Coffee from Different Regions
Sip…. ahhhhh. Coffee: the delicious, energy-boosting beverage we all know and love. But, do we know where our morning joe comes from and why it tastes the way that it does, whether it be smooth, bitter, smoky, or citrusy? Almost all the flavor in that delicious cup of coffee is a result of where it was grown.
Here are the main regions in which coffee is cultivated, and how those coffee growing regions affect the taste of our morning beverage:
Both East and West Africa produce their own coffee. The Ivory Coast in West Africa is one of the world’s largest cultivators of Robusta coffee. Beans from the Ivory Coast are best suited for darker roasts, and are often used as espresso beans. Beans from the Ivory Coast are highly aromatic, and have a light body and acidity.
In East Africa, Ethiopian beans are very bold tasting, earthy and full-bodied. Also hailing from East Africa, Kenyan beans, extremely well-known in the US, have a sharp flavor, with an almost fruity acidity, are full-bodied, and have a rich scent.
In Asia, Vietnam also produces Robusta coffee beans, like the Ivory Coast. Vietnamese coffee beans have a light acidity, good balance, and are mild-bodied.
The more popular Asian coffee beans from Indonesia are known for being finely aged. This is where the popular Sumatra coffee comes from. Indonesian coffee is rich, full-bodied, and has a mild acidity.
Though it isn’t well-known, Mexico is one of the top producers of coffee in the world. Mexican coffee tends to be sharp and have a depth of flavor. Mexican coffee beans make excellent dark roasts.
Hawaii is the only state in the United States that has the capability of producing coffee, as most of the USA mainland is too far from the Bean Belt. Hawaiian coffee, referred to as Kona coffee, is grown in rich volcanic soil. Just the right amount of rain and tree coverage provides Hawaii’s coffee crops with the perfect environment for rich, aromatic, medium-bodied coffee beans.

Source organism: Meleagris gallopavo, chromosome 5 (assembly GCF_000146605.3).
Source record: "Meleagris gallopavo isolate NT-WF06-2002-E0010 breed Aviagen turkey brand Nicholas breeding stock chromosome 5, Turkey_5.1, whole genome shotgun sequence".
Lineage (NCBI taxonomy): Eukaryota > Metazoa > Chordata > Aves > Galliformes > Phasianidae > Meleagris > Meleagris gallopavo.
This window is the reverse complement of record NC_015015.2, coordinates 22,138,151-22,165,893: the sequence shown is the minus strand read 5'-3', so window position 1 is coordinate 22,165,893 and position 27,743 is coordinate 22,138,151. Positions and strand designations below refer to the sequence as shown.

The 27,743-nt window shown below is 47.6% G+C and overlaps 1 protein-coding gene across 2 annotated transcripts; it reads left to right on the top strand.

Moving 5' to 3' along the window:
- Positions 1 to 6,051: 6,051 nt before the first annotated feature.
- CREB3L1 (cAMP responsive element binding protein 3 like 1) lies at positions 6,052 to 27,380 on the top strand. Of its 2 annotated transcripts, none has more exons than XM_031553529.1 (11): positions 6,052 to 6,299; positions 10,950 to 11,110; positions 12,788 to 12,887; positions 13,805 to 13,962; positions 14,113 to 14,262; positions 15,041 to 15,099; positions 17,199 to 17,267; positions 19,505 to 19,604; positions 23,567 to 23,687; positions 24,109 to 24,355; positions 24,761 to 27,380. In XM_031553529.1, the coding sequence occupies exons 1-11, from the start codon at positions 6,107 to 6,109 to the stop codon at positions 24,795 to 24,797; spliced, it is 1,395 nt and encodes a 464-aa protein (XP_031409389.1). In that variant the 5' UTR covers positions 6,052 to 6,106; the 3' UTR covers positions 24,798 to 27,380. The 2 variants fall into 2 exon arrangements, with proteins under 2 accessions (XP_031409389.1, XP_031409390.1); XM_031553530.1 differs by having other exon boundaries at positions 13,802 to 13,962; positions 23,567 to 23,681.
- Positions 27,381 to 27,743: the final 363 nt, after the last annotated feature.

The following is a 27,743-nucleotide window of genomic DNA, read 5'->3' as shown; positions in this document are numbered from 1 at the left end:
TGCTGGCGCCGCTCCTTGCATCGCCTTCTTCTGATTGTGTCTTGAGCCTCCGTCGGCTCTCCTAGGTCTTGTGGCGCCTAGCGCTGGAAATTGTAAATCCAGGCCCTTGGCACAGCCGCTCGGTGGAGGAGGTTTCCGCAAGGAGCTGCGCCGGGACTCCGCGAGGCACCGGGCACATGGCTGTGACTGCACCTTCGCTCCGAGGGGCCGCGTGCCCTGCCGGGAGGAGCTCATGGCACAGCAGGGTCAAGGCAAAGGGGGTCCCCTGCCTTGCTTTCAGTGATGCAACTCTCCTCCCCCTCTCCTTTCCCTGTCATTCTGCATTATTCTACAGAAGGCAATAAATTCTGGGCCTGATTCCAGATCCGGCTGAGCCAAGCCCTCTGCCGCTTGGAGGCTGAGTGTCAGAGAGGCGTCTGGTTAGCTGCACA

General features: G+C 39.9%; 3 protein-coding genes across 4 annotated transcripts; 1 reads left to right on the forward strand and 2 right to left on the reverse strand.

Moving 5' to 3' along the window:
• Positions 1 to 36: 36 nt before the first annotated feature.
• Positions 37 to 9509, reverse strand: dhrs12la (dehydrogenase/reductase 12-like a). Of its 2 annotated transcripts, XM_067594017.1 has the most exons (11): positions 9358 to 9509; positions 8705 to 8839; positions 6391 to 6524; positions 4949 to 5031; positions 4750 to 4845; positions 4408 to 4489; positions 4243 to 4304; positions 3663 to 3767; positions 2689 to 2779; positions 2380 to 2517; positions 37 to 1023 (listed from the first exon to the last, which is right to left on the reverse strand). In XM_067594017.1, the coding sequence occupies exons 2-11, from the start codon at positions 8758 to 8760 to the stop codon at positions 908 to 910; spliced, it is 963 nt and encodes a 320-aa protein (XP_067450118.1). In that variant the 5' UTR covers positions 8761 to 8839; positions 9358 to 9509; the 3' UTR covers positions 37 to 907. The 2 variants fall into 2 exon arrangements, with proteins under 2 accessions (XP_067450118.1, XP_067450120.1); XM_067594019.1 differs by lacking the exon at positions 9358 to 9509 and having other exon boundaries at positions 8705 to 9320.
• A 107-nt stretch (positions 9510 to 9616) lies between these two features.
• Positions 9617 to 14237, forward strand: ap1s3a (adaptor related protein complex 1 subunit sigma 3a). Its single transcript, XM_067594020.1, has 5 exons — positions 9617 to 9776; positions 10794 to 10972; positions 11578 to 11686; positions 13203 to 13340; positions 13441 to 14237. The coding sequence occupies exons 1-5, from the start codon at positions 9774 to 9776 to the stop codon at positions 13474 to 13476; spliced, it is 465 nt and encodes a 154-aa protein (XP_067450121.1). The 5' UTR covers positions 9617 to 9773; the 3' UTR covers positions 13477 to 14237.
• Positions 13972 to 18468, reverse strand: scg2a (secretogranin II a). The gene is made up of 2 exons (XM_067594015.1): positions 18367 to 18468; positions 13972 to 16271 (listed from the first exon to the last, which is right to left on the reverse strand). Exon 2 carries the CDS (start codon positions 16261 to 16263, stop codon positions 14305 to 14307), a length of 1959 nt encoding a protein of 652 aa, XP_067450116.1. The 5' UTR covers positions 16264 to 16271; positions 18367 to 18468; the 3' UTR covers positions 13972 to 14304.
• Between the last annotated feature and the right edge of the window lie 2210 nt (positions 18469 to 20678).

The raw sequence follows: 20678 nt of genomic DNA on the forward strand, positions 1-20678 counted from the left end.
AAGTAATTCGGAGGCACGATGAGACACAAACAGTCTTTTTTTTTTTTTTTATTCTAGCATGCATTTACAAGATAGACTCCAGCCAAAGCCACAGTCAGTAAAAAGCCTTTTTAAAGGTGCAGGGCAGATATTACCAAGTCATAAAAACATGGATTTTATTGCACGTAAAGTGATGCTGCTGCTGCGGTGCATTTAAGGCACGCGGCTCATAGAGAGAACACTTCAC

South America is one of the largest coffee producing regions. Columbia tends to be the most widely known producer of coffee. Their beans tend to yield a very mild body and well-balanced acidity.
Brazil, the largest producer of coffee in the world, grows both Arabica and Robusta coffee beans. Brazilian coffee is known for being sweet, medium-bodied, and typically has a low acidity.
Central America is – by far – our favorite coffee region! Rich volcanic soil in Guatemala provides for rich full-bodied coffee beans. Guatemalan beans have both spicy and chocolaty notes. A little farther south, Costa Rican coffee beans are medium bodied, and tend to be acidic and highly balanced.
Arguably the best beans hail from Nicaragua. Coffee farms in the recently rising country tend to be small, which means that your beans are organic and free of harmful chemicals and pesticides that many large coffee producing countries use.
Youngevity Be the Change Coffee gets its beans from the Siles Plantation in Nicaragua, which is owned by Youngevity. Youngevity Be the Change Coffee is Certified USDA Organic, Rainforest Alliance Certified, and Fair Trade Certified. Similar to the other Central American beans, Nicaraguan beans are medium-bodied and have a highly-balanced flavor. They tend to be extremely smooth, and have a citrusy scent and flavor.